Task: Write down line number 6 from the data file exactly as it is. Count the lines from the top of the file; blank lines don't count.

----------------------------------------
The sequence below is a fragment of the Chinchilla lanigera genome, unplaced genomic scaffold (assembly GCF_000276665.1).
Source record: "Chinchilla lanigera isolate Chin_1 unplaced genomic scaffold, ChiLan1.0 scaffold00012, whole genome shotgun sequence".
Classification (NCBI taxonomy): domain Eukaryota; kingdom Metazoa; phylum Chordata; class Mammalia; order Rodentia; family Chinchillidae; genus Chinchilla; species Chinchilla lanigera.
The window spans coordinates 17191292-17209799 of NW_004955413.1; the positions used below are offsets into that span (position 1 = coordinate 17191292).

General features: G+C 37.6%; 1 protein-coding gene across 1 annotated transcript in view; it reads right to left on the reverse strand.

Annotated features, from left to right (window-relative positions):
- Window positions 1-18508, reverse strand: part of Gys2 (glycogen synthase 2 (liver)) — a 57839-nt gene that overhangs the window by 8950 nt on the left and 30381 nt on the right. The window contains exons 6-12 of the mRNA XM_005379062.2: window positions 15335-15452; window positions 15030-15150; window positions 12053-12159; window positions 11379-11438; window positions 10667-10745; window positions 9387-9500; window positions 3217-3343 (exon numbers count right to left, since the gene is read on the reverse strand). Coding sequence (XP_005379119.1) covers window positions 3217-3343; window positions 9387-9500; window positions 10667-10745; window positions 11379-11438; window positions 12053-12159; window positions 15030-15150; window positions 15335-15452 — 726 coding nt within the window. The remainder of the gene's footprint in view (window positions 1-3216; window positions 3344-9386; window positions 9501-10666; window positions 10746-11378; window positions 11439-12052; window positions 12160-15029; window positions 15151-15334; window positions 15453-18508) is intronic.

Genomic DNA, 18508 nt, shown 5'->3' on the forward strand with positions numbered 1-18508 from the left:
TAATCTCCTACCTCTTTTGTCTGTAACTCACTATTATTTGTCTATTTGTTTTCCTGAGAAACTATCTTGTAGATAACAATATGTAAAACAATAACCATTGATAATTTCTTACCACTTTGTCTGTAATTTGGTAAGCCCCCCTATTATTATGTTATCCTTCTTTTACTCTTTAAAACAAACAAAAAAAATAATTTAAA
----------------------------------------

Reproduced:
Annotated features, from left to right (window-relative positions):